All the Feels, Part 2: Techniques for Incorporating Texture in Cooking

A pink Dutch oven containing braised meat in sauce with wooden spoon, sitting on kitchen town on marble countertopThe plush creaminess of lobster bisque; a feather-light meringue; the warm fuzz of a late-summer peach — these are the sensory experiences that make food so much more than just sustenance for our bodies. Texture infuses food with poetry, nostalgia and joy.

For ambitious home cooks, learning to build texture is just as important as learning to construct flavor. This can be done through the strategic use of technique and ingredients. Here, we’re focusing on a few of our favorite methods to coax beautiful textures from your food:

Believe in Braising

Braising is the OG slow-cooking method: You just need time and a low, consistent temperature. This technique coaxes incredible tender textures from ingredients and, in some cases, completely transforms them.

Technique talk:

  • Usually the main ingredient is browned in a pan, then placed into a large vessel with a lid, like a Dutch oven, with some kind of liquid added. It’s then simmered or baked for an extended period.

Lean, tough (and often more affordable) cuts of meat, like chuck roast, pork shoulder and lamb shank, magically fall off the bone after a leisurely braise. This method is responsible for so many dishes we love. Carnitas tacos? Braised. Short ribs? Braised. Beef bourguignon? Oui, c’est braiséd. Braise be!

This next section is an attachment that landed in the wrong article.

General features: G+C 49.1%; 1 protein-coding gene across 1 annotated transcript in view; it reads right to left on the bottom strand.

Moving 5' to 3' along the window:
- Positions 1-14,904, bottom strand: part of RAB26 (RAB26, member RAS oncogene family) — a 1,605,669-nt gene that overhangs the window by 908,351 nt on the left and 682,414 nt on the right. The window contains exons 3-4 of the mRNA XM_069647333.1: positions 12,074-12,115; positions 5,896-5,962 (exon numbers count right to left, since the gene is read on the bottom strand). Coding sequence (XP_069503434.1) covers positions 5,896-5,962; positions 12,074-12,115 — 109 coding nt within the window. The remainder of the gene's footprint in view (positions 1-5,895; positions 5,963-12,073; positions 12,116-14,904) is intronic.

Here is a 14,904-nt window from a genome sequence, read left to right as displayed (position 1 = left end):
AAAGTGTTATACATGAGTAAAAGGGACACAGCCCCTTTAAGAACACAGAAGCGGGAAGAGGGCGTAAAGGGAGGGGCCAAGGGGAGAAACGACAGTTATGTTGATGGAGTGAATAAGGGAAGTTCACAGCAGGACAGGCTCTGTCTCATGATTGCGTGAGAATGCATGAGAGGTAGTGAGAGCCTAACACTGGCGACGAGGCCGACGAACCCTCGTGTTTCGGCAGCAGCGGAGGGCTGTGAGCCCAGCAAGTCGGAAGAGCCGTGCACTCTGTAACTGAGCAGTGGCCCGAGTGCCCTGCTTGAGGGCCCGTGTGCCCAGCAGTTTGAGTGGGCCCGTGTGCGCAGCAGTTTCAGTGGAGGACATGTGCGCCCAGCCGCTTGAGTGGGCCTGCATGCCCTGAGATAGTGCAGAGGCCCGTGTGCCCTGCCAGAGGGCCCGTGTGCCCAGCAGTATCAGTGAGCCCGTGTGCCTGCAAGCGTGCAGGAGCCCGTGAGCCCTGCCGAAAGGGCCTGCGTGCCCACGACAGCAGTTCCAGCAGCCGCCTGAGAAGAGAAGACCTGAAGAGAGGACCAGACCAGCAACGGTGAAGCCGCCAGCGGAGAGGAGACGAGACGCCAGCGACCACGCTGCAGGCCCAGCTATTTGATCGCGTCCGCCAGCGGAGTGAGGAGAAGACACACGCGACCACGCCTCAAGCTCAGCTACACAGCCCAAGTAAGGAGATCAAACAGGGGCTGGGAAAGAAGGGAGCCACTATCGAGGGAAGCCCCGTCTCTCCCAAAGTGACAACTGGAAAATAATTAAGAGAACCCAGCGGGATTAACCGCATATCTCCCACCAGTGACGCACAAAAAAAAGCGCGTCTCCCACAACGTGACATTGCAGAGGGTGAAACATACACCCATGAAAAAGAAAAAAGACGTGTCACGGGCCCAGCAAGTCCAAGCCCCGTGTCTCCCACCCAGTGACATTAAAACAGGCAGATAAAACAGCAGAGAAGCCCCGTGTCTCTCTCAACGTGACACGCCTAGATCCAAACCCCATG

Vegetables can also benefit, texturally speaking, from braising. Braised cabbage, smooth as a silk pillowcase, almost seems like a different vegetable compared to its raw state. Those CSA veggies that you’re never quite sure what to do with? (We’re looking at you, celery root.). A low-and-slow braise in vegetable broth, gives them a luxurious makeover. Collard greens famously undergo a high-drama transformation when braised with cream or coconut milk: instead of tough and woody, they become succulent and yielding.

Chill, Babe

Just as heat can have a huge impact on texture, so too, can cold. One of our go-to kitchen hacks is using an ice bath to revive fruits and veg that have gone limp. A soak in icy water can truly bring them back to life — it’s like a produce polar plunge!

Technique talk:

  • This works best for firm, dense produce that you intend to eat raw, like radishes, golden beets, apples, green beans, asparagus, and lettuce. Cut or slice the item how you prefer to serve it, then submerge in a bowl full of ice and water, and place in the fridge. After between 30 and 60 minutes, the produce will be crunchy again. Drain and pat dry before using in your meal.
  • You can also bring slightly wilted leafy herbs, like parsley and cilantro, back from the brink by trimming the stems of the bunch and placing them upright in a glass of ice water, like you would with a bouquet of flowers. After about an hour, they should have their color and texture restored. The same method works for bunches of celery, too.

Don’t stop the party now! Head to part one of this texture-focused series to get even more tips, tricks and kitchen hacks.

For delicious recipes using ZENB’s plant-powered pasta and sauces, dive into our library of 100+ plant-packed recipes. Inspo abounds on our social media pages, so follow along on ZENB’s Instagram, Pinterest, and Facebook pages. 

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